This is a good point. I also reject the notion that everyone has the ability to vote with their dollars. If you can, you should. If you have the means to get to, and buy products at, independent stores, do it. However, some people, whether due to economic or geographic circumstances, cannot vote with their dollars. Imagine a resident in a poor community, who has no car and cannot drive 10 miles to the nearest Whole Foods. One grocery store exists in this community, and they only sell GMO produce. This person also has a family to support. Even if they are opposed to GMOs, they have neither the access to, or money for, non-GMO food.

FH

This is a good point. I also reject the notion that everyone has the ability to vote with their dollars. If you can, you should. If you have the means to get to, and buy products at, independent stores, do it. However, some people, whether due to economic or geographic circumstances, cannot vote with their dollars. Imagine a resident in a poor community, who has no car and cannot drive 10 miles to the nearest Whole Foods. One grocery store exists in this community, and they only sell GMO produce. This person also has a family to support. Even if they are opposed to GMOs, they have neither the access to, or money for, non-GMO food.

Anonymous

well, excellent idea, will certainly open my eyes to more local shops for other random stuff and colthes... hmm £30 a month :) if i don't need it though i don't buy it, i don't go out shopping for clothes etc willy nilly, guess i'm still stuck back in the place where money is scarce and the money we have goes on food and shelter.

buy local is better e.g.

tesco's (corporation)
Basis VALUE Potatoes are £8.40 per 25kg
King Edward Potatoes are £18.70 per 25kg
Free range Eggs are £6.81 for 30 eggs

Local Farm Shop
locally grown Lincolnshire King Edward Potatoes are £4.50 per 25kg
Free range eggs are £3.15 for 30 eggs

it's taken us a while to realise this - but this article give further inspiration to the fight against corporate enslavement... thanks

Anonymous

well, excellent idea, will certainly open my eyes to more local shops for other random stuff and colthes... hmm £30 a month :) if i don't need it though i don't buy it, i don't go out shopping for clothes etc willy nilly, guess i'm still stuck back in the place where money is scarce and the money we have goes on food and shelter.

buy local is better e.g.

tesco's (corporation)
Basis VALUE Potatoes are £8.40 per 25kg
King Edward Potatoes are £18.70 per 25kg
Free range Eggs are £6.81 for 30 eggs

Local Farm Shop
locally grown Lincolnshire King Edward Potatoes are £4.50 per 25kg
Free range eggs are £3.15 for 30 eggs

it's taken us a while to realise this - but this article give further inspiration to the fight against corporate enslavement... thanks

McLarry

On a somewhat related topic, I've noticed a few local businesses trying to do away with accepting credit cards. Granted this is an infinitely number of businesses, but it's still noticeable. I recall the day when the trend was to stop accepting personal checks due to fraud, bouncing, etc.... Surprisingly, the businesses I mentioned are now moving back to cash and checks only.
The most recent occurance of this was the guy who cuts my hair who asked if next time I could pay with cash or a check and that he was going to do away with his credit card machine within the next 60 days. He indicated that the response has genuinely been positive from most of his clientelle with the exception of a couple old, rich birds who told him that it would be an inconvienence to have to get cash or write a check. These are the same women who shop all day living off the spoils of their rich husbands who don't want to be inconvienenced with the thought of holding a pen in their hands for a few seconds.
The hair cut guy's explanation was that he was paying out a fortune just to use the credit card machine in addition to the fees tacked onto each transaction he made. As a small business owner and sole employee that charge was now putting him out of business. He did mention that quite a few of his clients no longer possesed credit cards or if they did, they didn't want to use them due to increased interest rates. Myself-I had to opt out of my one credit card when the large (TARP money recipient) bank I had been a member of for over 20 years jacked my interest rate from 9% to 33%. Although a bit of a hassle at first, I don't mind as it's putting my spending in check having to withdraw cash or carry my checkbook around if I want to purchase anything. My savings account is now starting to actually increase, rather than the opposite.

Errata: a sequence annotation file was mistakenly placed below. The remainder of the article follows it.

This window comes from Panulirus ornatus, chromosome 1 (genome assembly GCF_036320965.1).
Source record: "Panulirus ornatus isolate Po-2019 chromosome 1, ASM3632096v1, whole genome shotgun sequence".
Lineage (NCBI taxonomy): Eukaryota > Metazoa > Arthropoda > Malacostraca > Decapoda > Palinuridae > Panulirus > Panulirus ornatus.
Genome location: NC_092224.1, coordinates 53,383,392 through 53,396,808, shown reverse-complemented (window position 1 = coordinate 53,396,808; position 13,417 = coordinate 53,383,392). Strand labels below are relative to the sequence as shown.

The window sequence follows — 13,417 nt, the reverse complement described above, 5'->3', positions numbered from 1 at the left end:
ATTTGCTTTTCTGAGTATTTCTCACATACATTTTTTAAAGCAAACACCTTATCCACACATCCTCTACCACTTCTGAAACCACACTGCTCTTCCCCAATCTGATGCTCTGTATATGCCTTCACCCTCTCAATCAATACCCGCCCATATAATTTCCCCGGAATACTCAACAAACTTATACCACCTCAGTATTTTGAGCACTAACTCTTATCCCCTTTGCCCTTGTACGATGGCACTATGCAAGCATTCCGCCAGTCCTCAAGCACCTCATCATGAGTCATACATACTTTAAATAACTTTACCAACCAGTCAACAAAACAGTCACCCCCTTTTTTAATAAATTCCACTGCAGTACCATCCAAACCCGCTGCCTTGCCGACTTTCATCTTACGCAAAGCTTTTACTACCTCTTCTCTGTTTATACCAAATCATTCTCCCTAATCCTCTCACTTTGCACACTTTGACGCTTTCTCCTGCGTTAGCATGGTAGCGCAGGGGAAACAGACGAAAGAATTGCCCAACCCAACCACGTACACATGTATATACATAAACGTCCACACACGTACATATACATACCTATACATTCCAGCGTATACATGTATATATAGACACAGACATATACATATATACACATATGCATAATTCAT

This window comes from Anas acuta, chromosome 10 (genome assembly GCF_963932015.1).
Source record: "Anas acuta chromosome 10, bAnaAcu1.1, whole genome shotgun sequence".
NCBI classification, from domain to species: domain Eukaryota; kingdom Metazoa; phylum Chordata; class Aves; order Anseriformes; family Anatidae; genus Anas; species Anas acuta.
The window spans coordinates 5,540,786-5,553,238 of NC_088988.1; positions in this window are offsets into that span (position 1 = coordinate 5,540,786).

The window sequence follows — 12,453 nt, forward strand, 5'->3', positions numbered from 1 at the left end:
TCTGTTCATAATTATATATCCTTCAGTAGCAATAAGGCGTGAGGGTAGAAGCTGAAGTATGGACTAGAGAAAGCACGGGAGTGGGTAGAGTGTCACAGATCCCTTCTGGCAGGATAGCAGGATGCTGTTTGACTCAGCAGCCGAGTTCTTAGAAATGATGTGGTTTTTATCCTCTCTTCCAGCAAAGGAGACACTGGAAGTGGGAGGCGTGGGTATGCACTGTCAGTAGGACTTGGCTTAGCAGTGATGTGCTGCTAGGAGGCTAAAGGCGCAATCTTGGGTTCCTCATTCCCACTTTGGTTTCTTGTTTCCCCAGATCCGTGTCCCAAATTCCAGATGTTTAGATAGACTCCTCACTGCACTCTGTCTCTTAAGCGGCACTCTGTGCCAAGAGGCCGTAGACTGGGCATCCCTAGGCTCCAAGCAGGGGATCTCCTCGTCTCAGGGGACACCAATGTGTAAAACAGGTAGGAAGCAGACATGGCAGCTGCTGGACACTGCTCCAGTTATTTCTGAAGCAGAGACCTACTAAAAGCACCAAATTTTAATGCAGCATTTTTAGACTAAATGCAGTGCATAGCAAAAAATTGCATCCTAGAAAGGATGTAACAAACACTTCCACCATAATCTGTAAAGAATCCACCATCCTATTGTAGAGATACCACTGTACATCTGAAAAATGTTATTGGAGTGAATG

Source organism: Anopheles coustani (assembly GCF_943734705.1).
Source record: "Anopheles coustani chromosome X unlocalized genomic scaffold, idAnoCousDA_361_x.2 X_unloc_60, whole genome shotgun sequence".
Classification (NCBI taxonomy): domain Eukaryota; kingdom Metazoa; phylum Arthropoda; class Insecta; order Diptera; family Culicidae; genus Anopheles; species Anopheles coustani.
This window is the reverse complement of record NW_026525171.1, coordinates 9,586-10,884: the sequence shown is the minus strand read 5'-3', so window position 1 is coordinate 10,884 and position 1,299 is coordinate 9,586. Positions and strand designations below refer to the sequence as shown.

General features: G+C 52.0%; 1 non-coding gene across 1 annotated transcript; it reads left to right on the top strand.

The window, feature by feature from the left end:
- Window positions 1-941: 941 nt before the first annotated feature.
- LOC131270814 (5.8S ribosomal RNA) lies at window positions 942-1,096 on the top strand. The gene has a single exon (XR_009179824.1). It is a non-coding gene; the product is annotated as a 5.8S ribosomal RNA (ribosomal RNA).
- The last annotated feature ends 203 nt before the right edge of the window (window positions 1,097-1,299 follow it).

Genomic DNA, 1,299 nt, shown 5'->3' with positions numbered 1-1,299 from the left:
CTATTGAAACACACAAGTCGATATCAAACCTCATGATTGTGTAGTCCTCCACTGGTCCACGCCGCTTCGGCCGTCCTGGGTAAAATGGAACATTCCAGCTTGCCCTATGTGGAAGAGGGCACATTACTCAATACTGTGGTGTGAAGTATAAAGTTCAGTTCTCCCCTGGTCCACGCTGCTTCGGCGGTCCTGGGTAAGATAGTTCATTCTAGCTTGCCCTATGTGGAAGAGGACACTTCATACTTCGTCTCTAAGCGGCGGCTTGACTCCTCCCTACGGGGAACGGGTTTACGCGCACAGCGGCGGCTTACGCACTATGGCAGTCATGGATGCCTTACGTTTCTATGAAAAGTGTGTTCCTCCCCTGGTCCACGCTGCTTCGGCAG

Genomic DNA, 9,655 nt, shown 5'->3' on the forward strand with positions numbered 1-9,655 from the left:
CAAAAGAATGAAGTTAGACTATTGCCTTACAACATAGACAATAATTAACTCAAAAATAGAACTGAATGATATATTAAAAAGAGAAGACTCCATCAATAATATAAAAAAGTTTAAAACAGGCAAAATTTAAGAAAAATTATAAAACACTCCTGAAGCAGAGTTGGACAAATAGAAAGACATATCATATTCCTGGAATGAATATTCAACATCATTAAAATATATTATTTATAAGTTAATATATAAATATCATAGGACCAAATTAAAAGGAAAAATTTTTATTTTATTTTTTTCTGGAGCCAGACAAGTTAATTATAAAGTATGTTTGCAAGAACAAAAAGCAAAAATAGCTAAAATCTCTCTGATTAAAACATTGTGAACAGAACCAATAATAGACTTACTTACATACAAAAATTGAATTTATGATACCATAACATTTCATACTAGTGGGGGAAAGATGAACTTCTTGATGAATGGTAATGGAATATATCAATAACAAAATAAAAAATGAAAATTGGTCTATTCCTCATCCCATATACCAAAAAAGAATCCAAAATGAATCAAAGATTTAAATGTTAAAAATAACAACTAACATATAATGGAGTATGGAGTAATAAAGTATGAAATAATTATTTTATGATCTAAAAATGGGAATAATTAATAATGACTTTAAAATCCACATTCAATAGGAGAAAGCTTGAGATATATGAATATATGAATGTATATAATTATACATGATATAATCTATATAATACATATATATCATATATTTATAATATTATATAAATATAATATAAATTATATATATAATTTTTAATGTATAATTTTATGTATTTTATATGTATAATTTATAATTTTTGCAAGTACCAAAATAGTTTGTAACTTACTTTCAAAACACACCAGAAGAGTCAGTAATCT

Great article and idea BTW.

McLarry

On a somewhat related topic, I've noticed a few local businesses trying to do away with accepting credit cards. Granted this is an infinitely number of businesses, but it's still noticeable. I recall the day when the trend was to stop accepting personal checks due to fraud, bouncing, etc.... Surprisingly, the businesses I mentioned are now moving back to cash and checks only.
The most recent occurance of this was the guy who cuts my hair who asked if next time I could pay with cash or a check and that he was going to do away with his credit card machine within the next 60 days. He indicated that the response has genuinely been positive from most of his clientelle with the exception of a couple old, rich birds who told him that it would be an inconvienence to have to get cash or write a check. These are the same women who shop all day living off the spoils of their rich husbands who don't want to be inconvienenced with the thought of holding a pen in their hands for a few seconds.
The hair cut guy's explanation was that he was paying out a fortune just to use the credit card machine in addition to the fees tacked onto each transaction he made. As a small business owner and sole employee that charge was now putting him out of business. He did mention that quite a few of his clients no longer possesed credit cards or if they did, they didn't want to use them due to increased interest rates. Myself-I had to opt out of my one credit card when the large (TARP money recipient) bank I had been a member of for over 20 years jacked my interest rate from 9% to 33%. Although a bit of a hassle at first, I don't mind as it's putting my spending in check having to withdraw cash or carry my checkbook around if I want to purchase anything. My savings account is now starting to actually increase, rather than the opposite.

Great article and idea BTW.